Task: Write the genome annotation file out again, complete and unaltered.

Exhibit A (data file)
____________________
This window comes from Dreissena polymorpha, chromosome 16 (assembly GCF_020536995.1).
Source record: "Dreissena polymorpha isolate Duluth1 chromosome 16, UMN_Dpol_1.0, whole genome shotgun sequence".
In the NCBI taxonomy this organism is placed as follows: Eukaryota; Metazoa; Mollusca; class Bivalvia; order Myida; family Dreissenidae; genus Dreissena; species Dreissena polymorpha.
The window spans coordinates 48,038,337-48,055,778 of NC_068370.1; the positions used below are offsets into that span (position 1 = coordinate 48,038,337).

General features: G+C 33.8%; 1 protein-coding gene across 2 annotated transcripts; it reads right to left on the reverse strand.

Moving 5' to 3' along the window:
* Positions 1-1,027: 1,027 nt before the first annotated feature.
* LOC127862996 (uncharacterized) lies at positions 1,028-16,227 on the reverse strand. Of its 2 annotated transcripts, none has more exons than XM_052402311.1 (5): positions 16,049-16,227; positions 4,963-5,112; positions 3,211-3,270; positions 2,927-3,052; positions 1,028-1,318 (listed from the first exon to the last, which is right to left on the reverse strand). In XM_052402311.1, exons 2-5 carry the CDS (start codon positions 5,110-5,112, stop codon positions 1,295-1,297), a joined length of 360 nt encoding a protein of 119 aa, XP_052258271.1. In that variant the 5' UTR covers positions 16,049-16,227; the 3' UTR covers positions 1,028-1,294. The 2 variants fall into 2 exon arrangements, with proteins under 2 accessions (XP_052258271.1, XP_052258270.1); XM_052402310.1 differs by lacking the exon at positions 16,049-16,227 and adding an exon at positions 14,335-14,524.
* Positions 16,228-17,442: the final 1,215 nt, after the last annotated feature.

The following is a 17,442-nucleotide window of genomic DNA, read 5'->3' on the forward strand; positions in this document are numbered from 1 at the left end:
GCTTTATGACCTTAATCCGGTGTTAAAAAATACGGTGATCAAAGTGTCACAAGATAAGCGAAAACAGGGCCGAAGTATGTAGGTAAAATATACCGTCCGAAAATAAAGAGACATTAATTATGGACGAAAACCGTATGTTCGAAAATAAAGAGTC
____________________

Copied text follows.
This window comes from Dreissena polymorpha, chromosome 16 (assembly GCF_020536995.1).
Source record: "Dreissena polymorpha isolate Duluth1 chromosome 16, UMN_Dpol_1.0, whole genome shotgun sequence".
In the NCBI taxonomy this organism is placed as follows: Eukaryota; Metazoa; Mollusca; class Bivalvia; order Myida; family Dreissenidae; genus Dreissena; species Dreissena polymorpha.
The window spans coordinates 48,038,337-48,055,778 of NC_068370.1; the positions used below are offsets into that span (position 1 = coordinate 48,038,337).

General features: G+C 33.8%; 1 protein-coding gene across 2 annotated transcripts; it reads right to left on the reverse strand.

Moving 5' to 3' along the window:
* Positions 1-1,027: 1,027 nt before the first annotated feature.
* LOC127862996 (uncharacterized) lies at positions 1,028-16,227 on the reverse strand. Of its 2 annotated transcripts, none has more exons than XM_052402311.1 (5): positions 16,049-16,227; positions 4,963-5,112; positions 3,211-3,270; positions 2,927-3,052; positions 1,028-1,318 (listed from the first exon to the last, which is right to left on the reverse strand). In XM_052402311.1, exons 2-5 carry the CDS (start codon positions 5,110-5,112, stop codon positions 1,295-1,297), a joined length of 360 nt encoding a protein of 119 aa, XP_052258271.1. In that variant the 5' UTR covers positions 16,049-16,227; the 3' UTR covers positions 1,028-1,294. The 2 variants fall into 2 exon arrangements, with proteins under 2 accessions (XP_052258271.1, XP_052258270.1); XM_052402310.1 differs by lacking the exon at positions 16,049-16,227 and adding an exon at positions 14,335-14,524.
* Positions 16,228-17,442: the final 1,215 nt, after the last annotated feature.

The following is a 17,442-nucleotide window of genomic DNA, read 5'->3' on the forward strand; positions in this document are numbered from 1 at the left end:
GCTTTATGACCTTAATCCGGTGTTAAAAAATACGGTGATCAAAGTGTCACAAGATAAGCGAAAACAGGGCCGAAGTATGTAGGTAAAATATACCGTCCGAAAATAAAGAGACATTAATTATGGACGAAAACCGTATGTTCGAAAATAAAGAGTC